Home > R > Display pie charts with varying alpha transparencies upon a Google static map

Display pie charts with varying alpha transparencies upon a Google static map

It is sometimes interesting to display pie charts on a map showing geographic details such as Google static maps. This post will illustrate :

  • how to download and manipulate Google static maps using the R package {RgoogleMaps} by M. Loecher
  • how to overlay floating pie charts upon a map using the R package {plotrix} by J. Lemon
  • how to change the alpha value associated to colors {seqinr} by D. Charif, and J.R. Lobry

As an example we will focus on the town of Niamey where my colleagues Madougou Garba and Gauthier Dobigny (Centre Régional AGRHYMET, Département Formation Recherche, Niamey) are currently studying urban rodents communities. Lets say we want to display pie charts corresponding to sampling locations where the rodent community has been sampled using traps.

First we download the static map from Google server using the function GetMap from the package RgoogleMaps.


path<-"/home/rossi/data/blog/data/"
map1.n<-paste(path,"map1",".png",sep="")
zoom<-12 ; lonc<-2.114668 ; latc<-13.520508 ; center<-c(latc,lonc) ; maptype<-"satellite"
niamey <- GetMap(center=center, zoom=zoom, maptype=maptype,destfile=map1.n)

Note that lonc and latc are the coordinates of a points roughtly located at the center of the town. It indicates where the center of the static map should be located.

Once the data are available through the R object niamey we can display it on sreeen using PlotOnStaticMap

PlotOnStaticMap(niamey,destfile=map1.n)

Here is is what you get :

Google static map of Niamey

Now we come to the pie charts. Lets say we have a sample of the urban rodent community collected in a location which coordinates are latitude=13.51204 and longitude=2.09884. Imagine that 20 individuals of R. rattus and 5 individuals of M. natalensis were recorded at that location.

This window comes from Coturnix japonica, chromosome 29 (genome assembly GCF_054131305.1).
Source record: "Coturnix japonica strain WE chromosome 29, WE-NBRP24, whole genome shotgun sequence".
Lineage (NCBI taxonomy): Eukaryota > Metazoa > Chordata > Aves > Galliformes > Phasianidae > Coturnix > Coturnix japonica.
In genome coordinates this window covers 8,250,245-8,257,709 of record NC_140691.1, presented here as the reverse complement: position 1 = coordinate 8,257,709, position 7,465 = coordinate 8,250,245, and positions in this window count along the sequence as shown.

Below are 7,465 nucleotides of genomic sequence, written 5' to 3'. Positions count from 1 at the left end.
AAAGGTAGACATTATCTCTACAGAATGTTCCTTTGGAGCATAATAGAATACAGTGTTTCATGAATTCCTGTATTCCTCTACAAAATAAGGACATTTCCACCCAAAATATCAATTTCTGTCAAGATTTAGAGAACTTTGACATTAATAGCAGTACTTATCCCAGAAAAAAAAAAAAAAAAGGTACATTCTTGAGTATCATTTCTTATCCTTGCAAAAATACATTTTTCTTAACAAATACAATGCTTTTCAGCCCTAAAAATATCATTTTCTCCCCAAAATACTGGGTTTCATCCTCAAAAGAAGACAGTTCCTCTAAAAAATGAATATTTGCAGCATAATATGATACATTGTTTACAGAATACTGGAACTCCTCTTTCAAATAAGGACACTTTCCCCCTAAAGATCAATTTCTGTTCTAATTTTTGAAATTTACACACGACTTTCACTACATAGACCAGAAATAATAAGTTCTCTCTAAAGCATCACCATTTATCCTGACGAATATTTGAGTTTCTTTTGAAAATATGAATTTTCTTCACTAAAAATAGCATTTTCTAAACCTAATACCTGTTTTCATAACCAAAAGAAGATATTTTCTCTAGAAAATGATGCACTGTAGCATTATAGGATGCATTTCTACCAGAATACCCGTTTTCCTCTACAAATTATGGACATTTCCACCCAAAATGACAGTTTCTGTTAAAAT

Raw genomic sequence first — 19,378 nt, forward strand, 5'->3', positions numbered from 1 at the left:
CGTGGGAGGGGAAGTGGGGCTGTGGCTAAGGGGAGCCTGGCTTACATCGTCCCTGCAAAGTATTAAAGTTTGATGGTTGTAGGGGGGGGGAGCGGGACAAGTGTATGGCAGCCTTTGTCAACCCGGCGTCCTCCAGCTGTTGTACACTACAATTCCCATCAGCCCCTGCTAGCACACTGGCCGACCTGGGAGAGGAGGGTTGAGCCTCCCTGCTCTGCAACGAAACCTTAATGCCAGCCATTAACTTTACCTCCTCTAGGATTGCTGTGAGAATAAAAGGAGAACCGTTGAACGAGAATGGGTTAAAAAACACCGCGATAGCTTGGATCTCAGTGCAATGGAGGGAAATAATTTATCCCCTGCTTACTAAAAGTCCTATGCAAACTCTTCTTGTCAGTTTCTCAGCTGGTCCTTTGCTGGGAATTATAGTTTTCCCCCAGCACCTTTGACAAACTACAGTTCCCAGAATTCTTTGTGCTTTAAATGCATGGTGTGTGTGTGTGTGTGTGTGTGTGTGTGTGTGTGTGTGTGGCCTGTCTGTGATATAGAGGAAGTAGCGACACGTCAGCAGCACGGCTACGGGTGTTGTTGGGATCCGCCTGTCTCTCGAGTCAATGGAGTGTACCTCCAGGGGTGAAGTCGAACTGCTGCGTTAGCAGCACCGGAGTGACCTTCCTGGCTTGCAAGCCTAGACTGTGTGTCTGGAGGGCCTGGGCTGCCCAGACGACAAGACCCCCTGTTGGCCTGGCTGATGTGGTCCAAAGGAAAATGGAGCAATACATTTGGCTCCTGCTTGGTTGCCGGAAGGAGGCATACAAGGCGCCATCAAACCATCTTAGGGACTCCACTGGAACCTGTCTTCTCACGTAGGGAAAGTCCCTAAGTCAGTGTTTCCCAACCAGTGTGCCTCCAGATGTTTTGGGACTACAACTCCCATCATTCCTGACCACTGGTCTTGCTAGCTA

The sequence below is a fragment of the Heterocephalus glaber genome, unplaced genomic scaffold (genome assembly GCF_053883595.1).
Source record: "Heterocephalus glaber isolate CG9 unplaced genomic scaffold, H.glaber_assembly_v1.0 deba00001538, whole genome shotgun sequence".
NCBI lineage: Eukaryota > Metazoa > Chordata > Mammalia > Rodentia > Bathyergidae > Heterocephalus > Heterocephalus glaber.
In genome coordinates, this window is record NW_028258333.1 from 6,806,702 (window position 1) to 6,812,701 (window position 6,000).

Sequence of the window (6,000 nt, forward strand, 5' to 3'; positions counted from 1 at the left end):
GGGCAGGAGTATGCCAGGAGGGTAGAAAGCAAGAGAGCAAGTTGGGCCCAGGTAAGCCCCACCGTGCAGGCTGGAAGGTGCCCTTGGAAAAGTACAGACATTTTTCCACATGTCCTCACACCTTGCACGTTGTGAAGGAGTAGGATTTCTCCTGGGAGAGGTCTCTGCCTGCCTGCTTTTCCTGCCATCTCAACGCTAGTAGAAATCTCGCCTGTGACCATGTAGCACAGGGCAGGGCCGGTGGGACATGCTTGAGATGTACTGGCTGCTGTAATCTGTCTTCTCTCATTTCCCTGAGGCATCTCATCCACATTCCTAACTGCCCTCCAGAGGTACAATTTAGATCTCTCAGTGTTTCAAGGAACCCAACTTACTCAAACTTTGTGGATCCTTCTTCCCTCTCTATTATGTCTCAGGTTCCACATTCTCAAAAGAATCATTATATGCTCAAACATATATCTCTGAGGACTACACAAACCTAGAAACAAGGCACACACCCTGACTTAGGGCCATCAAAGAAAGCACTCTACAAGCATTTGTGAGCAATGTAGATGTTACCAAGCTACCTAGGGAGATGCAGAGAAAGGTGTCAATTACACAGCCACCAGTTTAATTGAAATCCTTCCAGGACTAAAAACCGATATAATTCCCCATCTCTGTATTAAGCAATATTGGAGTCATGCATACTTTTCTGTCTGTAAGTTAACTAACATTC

We can plot a point that shows the spatial location of the locality

PlotOnStaticMap(niamey,lat=13.51204, lon=2.09884, pch=3,cex = 3,col="red",verbose=0,destfile=map1.n)

Niamey

If we want a pie chart showing the proportion of each rodent species we use the function floating.pie(xpos,ypos,x,...) where xpos and ypos are the coordintates of the centre of the pie and x is a vector with rodent species counts.
The trick is that xpos and ypos should correspond to the map tile coordinates system and cannot be given in raw degrees.
The package RgoogleMaps provides the function LatLon2XY.centered allowing the conversion:

newcoord<-LatLon2XY.centered(niamey,lat=13.51204,lon=2.09884,zoom=zoom)

We project the pie chart using these new coordinates:

PlotOnStaticMap(niamey,destfile=map1.n)
floating.pie(xpos=newcoord$newX,ypos=newcoord$newY,x=c(20,5),
radius=20,col=c("red","blue"))

radius controls the size of the pie chart, and it can be adjusted to plot a set of pie chart with size proportional to the sample size for example.

When a large number of pie charts are plotted on the same map they may be superimposed. In that case having more or less transparent colors (i.e. changing the alpha) may be interesting.
This is achieved using the function col2alpha from the package seqinr.

col<-c("red","blue")
for (i in 1:(2)) {col[i]<-col2alpha(color=col[i], alpha = 0.50)}
PlotOnStaticMap(niamey,destfile=map1.n)
floating.pie(xpos=newcoord$newX,ypos=newcoord$newY,x=c(20,5),
radius=20,col=col)

Here is the final result, note that the river Niger can now be seen through the pie chart:

Pretty cool he?

Advertisements
Categories: R Tags: ,
  1. No comments yet.
  1. No trackbacks yet.

Leave a Reply

Fill in your details below or click an icon to log in:

WordPress.com Logo

You are commenting using your WordPress.com account. Log Out / Change )

Twitter picture

You are commenting using your Twitter account. Log Out / Change )

Facebook photo

You are commenting using your Facebook account. Log Out / Change )

Google+ photo

You are commenting using your Google+ account. Log Out / Change )

Connecting to %s

%d bloggers like this: